Feminist Classics: Gender Trouble
Gender Trouble, by Judith Butler
This book is famous for its impenetrability, and the reputation is deserved. Butler's prose will leave most people confused and frustrated, and that includes me. I am conceding defeat on this one; I got about halfway through it, and my ILL copy has to go back.
A fairly easy sentence taken at random from page 7 reads, "As a result, gender is not to culture as sex is to nature; gender is also the discursive/cultural means by which "sexed nature" or "a natural sex" is produced and established as "prediscursive," prior to culture, a politically neutral surface on which culture acts." The liberal use of quotation marks is a consistent feature of the book, since Butler is trying to question the meaning of all the words.
To me it read as a more opaque version of the kind of academic prose that seeks to impress readers through jargon. I'm not sure I buy the necessity of that kind of language. Too often it seems to be either padding, or covering up for a lack of clarity. Butler's claim is that her writing had to be extremely difficult to read in order to say things that ordinary language could not say, and in order to shake up the status quo. I am not sure I buy that either.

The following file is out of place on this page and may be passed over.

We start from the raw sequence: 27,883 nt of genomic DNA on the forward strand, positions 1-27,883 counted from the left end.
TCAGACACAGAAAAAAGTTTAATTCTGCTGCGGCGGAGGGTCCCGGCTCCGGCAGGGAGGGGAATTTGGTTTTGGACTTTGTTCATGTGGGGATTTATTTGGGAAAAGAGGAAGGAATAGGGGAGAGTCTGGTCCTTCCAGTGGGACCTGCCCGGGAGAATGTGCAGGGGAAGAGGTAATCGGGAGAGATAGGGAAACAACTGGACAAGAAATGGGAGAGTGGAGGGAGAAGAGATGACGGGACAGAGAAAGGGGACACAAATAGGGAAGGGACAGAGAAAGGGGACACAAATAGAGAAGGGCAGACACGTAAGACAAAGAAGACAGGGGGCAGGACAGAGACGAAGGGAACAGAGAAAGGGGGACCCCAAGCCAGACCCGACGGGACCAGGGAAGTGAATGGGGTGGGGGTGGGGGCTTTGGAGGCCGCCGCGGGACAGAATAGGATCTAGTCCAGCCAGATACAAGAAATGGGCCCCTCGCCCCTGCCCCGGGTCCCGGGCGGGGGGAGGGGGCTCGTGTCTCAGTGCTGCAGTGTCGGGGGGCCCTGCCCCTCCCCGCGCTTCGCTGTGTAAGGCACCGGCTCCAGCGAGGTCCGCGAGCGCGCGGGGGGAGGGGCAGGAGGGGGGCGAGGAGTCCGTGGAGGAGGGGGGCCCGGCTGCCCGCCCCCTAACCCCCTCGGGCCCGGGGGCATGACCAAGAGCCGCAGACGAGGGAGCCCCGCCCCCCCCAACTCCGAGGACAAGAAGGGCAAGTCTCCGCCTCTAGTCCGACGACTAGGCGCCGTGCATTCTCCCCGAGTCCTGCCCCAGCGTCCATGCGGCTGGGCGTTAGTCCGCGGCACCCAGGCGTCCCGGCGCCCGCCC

I wanted to read and understand the whole book, because it's quite an influential one. We are all living with a few consequences of Butler's ideas, so I want to understand where they came from. And besides, Butler is a professor in my very own academic program! Though I never took a class from her.
So, I lose, but at least I gave it a shot.